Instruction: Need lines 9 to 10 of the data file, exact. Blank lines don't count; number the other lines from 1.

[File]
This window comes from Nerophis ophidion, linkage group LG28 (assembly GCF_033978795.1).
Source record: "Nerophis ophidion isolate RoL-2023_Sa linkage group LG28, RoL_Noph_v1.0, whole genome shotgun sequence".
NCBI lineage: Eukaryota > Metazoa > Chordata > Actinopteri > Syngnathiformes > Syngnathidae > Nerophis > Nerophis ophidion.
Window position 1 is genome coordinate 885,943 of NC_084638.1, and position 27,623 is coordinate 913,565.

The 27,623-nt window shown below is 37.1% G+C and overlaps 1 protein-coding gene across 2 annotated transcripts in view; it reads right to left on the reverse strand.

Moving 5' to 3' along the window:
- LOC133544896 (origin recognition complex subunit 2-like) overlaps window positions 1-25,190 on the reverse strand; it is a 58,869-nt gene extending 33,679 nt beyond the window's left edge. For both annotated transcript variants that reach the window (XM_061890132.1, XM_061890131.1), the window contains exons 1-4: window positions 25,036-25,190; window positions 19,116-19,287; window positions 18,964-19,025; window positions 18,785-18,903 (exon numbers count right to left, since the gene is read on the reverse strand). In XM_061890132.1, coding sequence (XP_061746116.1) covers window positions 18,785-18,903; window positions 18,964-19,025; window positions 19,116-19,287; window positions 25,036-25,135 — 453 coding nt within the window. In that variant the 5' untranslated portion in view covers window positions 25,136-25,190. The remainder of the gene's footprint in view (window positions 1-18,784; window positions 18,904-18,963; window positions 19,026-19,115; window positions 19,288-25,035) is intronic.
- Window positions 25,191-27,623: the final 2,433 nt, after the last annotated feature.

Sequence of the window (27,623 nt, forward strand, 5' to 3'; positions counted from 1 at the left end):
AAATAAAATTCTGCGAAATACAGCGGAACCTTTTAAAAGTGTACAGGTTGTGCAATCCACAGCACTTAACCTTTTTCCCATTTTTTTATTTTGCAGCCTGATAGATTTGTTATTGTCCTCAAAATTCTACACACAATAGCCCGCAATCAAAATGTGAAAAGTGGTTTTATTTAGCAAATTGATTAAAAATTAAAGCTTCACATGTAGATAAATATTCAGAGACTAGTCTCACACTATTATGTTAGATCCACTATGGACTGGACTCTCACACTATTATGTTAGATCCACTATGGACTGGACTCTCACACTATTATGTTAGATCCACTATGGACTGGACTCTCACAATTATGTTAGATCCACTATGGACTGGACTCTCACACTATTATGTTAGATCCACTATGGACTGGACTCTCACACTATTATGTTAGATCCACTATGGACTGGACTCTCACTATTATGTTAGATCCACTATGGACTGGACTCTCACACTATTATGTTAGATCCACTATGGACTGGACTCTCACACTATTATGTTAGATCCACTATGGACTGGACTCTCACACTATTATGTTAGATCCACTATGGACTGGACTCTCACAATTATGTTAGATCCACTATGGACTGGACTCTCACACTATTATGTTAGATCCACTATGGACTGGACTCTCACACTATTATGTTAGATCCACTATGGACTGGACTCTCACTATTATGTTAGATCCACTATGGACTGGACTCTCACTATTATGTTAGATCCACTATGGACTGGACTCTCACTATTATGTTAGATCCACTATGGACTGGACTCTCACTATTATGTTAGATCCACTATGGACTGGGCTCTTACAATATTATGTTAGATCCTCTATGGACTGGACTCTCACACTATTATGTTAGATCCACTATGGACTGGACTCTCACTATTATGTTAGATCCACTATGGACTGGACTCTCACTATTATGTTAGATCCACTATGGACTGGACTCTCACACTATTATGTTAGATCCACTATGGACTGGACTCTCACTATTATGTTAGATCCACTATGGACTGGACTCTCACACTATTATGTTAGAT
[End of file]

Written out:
Sequence of the window (27,623 nt, forward strand, 5' to 3'; positions counted from 1 at the left end):
AAATAAAATTCTGCGAAATACAGCGGAACCTTTTAAAAGTGTACAGGTTGTGCAATCCACAGCACTTAACCTTTTTCCCATTTTTTTATTTTGCAGCCTGATAGATTTGTTATTGTCCTCAAAATTCTACACACAATAGCCCGCAATCAAAATGTGAAAAGTGGTTTTATTTAGCAAATTGATTAAAAATTAAAGCTTCACATGTAGATAAATATTCAGAGACTAGTCTCACACTATTATGTTAGATCCACTATGGACTGGACTCTCACACTATTATGTTAGATCCACTATGGACTGGACTCTCACACTATTATGTTAGATCCACTATGGACTGGACTCTCACAATTATGTTAGATCCACTATGGACTGGACTCTCACACTATTATGTTAGATCCACTATGGACTGGACTCTCACACTATTATGTTAGATCCACTATGGACTGGACTCTCACTATTATGTTAGATCCACTATGGACTGGACTCTCACACTATTATGTTAGATCCACTATGGACTGGACTCTCACACTATTATGTTAGATCCACTATGGACTGGACTCTCACACTATTATGTTAGATCCACTATGGACTGGACTCTCACAATTATGTTAGATCCACTATGGACTGGACTCTCACACTATTATGTTAGATCCACTATGGACTGGACTCTCACACTATTATGTTAGATCCACTATGGACTGGACTCTCACTATTATGTTAGATCCACTATGGACTGGACTCTCACTATTATGTTAGATCCACTATGGACTGGACTCTCACTATTATGTTAGATCCACTATGGACTGGACTCTCACTATTATGTTAGATCCACTATGGACTGGGCTCTTACAATATTATGTTAGATCCTCTATGGACTGGACTCTCACACTATTATGTTAGATCCACTATGGACTGGACTCTCACTATTATGTTAGATCCACTATGGACTGGACTCTCACTATTATGTTAGATCCACTATGGACTGGACTCTCACACTATTATGTTAGATCCACTATGGACTGGACTCTCACTATTATGTTAGATCCACTATGGACTGGACTCTCACACTATTATGTTAGAT